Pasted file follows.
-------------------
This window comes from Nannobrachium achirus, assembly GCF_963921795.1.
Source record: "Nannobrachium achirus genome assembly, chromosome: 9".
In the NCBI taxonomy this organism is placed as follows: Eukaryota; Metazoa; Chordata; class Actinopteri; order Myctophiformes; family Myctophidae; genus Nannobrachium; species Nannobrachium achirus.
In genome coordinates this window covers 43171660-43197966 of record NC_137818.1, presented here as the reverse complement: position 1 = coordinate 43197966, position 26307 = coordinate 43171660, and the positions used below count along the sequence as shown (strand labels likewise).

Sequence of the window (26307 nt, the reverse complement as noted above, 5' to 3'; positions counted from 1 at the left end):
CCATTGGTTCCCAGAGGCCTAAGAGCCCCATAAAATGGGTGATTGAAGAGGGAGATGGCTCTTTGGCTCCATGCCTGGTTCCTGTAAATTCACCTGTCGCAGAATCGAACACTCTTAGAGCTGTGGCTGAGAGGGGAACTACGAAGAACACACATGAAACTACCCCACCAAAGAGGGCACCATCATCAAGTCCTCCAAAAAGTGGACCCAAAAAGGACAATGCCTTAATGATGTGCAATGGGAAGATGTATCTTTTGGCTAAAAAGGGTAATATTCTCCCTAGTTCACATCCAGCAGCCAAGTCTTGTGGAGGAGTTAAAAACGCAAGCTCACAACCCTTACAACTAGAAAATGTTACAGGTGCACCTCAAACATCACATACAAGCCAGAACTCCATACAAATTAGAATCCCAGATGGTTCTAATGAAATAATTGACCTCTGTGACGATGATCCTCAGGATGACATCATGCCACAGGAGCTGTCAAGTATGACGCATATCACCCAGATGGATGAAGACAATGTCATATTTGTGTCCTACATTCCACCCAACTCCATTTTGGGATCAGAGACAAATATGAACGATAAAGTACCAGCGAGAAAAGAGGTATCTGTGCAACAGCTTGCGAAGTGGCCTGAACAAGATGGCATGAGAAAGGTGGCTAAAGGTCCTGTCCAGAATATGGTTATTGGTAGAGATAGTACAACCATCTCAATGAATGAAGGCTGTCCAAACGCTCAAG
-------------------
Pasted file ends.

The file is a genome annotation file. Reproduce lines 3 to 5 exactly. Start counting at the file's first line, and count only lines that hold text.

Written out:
In the NCBI taxonomy this organism is placed as follows: Eukaryota; Metazoa; Chordata; class Actinopteri; order Myctophiformes; family Myctophidae; genus Nannobrachium; species Nannobrachium achirus.
In genome coordinates this window covers 43171660-43197966 of record NC_137818.1, presented here as the reverse complement: position 1 = coordinate 43197966, position 26307 = coordinate 43171660, and the positions used below count along the sequence as shown (strand labels likewise).

Sequence of the window (26307 nt, the reverse complement as noted above, 5' to 3'; positions counted from 1 at the left end):